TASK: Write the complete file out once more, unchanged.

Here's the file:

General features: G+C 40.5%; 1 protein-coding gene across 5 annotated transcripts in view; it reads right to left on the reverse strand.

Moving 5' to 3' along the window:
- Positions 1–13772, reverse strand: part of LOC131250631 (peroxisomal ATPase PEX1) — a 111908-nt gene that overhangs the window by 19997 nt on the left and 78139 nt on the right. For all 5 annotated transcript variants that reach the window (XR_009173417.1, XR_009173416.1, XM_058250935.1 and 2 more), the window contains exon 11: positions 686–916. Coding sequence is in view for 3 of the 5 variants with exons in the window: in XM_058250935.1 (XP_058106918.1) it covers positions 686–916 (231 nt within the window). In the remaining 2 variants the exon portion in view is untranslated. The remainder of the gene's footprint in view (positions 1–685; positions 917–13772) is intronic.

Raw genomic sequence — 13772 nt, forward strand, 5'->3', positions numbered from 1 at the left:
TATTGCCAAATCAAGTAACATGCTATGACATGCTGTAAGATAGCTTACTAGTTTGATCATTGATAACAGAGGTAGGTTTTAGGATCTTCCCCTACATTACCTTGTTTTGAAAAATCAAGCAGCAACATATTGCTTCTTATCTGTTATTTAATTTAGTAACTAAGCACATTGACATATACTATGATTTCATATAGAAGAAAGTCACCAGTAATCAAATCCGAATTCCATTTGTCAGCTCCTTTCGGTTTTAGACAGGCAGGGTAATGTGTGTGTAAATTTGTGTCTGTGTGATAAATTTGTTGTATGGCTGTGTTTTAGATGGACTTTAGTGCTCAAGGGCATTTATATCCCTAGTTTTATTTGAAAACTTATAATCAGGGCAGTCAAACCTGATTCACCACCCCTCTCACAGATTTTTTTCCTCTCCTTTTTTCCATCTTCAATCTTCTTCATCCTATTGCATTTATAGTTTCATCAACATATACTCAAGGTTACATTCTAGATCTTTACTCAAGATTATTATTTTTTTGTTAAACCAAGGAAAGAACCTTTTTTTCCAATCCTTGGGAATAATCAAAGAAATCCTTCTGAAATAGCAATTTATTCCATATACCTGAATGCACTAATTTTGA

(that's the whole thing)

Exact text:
General features: G+C 40.5%; 1 protein-coding gene across 5 annotated transcripts in view; it reads right to left on the reverse strand.

Moving 5' to 3' along the window:
- Positions 1–13772, reverse strand: part of LOC131250631 (peroxisomal ATPase PEX1) — a 111908-nt gene that overhangs the window by 19997 nt on the left and 78139 nt on the right. For all 5 annotated transcript variants that reach the window (XR_009173417.1, XR_009173416.1, XM_058250935.1 and 2 more), the window contains exon 11: positions 686–916. Coding sequence is in view for 3 of the 5 variants with exons in the window: in XM_058250935.1 (XP_058106918.1) it covers positions 686–916 (231 nt within the window). In the remaining 2 variants the exon portion in view is untranslated. The remainder of the gene's footprint in view (positions 1–685; positions 917–13772) is intronic.

Raw genomic sequence — 13772 nt, forward strand, 5'->3', positions numbered from 1 at the left:
TATTGCCAAATCAAGTAACATGCTATGACATGCTGTAAGATAGCTTACTAGTTTGATCATTGATAACAGAGGTAGGTTTTAGGATCTTCCCCTACATTACCTTGTTTTGAAAAATCAAGCAGCAACATATTGCTTCTTATCTGTTATTTAATTTAGTAACTAAGCACATTGACATATACTATGATTTCATATAGAAGAAAGTCACCAGTAATCAAATCCGAATTCCATTTGTCAGCTCCTTTCGGTTTTAGACAGGCAGGGTAATGTGTGTGTAAATTTGTGTCTGTGTGATAAATTTGTTGTATGGCTGTGTTTTAGATGGACTTTAGTGCTCAAGGGCATTTATATCCCTAGTTTTATTTGAAAACTTATAATCAGGGCAGTCAAACCTGATTCACCACCCCTCTCACAGATTTTTTTCCTCTCCTTTTTTCCATCTTCAATCTTCTTCATCCTATTGCATTTATAGTTTCATCAACATATACTCAAGGTTACATTCTAGATCTTTACTCAAGATTATTATTTTTTTGTTAAACCAAGGAAAGAACCTTTTTTTCCAATCCTTGGGAATAATCAAAGAAATCCTTCTGAAATAGCAATTTATTCCATATACCTGAATGCACTAATTTTGA